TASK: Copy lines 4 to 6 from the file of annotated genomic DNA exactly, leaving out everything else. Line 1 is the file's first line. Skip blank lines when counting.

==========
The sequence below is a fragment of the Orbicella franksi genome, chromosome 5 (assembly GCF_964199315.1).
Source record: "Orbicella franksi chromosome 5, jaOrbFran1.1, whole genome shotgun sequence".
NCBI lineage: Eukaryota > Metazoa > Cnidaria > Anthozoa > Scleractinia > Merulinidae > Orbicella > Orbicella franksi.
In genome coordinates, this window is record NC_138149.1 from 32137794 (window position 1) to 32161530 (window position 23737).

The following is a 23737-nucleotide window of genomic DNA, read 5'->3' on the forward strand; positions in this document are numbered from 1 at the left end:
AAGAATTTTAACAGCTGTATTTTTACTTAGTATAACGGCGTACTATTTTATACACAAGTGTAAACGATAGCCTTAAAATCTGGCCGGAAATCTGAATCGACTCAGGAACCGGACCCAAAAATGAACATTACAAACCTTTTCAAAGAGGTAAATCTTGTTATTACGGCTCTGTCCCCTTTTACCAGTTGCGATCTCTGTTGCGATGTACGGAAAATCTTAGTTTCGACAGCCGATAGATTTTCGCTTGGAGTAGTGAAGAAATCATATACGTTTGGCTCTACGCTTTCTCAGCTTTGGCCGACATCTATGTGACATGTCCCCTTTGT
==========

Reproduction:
In genome coordinates, this window is record NC_138149.1 from 32137794 (window position 1) to 32161530 (window position 23737).

The following is a 23737-nucleotide window of genomic DNA, read 5'->3' on the forward strand; positions in this document are numbered from 1 at the left end:
AAGAATTTTAACAGCTGTATTTTTACTTAGTATAACGGCGTACTATTTTATACACAAGTGTAAACGATAGCCTTAAAATCTGGCCGGAAATCTGAATCGACTCAGGAACCGGACCCAAAAATGAACATTACAAACCTTTTCAAAGAGGTAAATCTTGTTATTACGGCTCTGTCCCCTTTTACCAGTTGCGATCTCTGTTGCGATGTACGGAAAATCTTAGTTTCGACAGCCGATAGATTTTCGCTTGGAGTAGTGAAGAAATCATATACGTTTGGCTCTACGCTTTCTCAGCTTTGGCCGACATCTATGTGACATGTCCCCTTTGT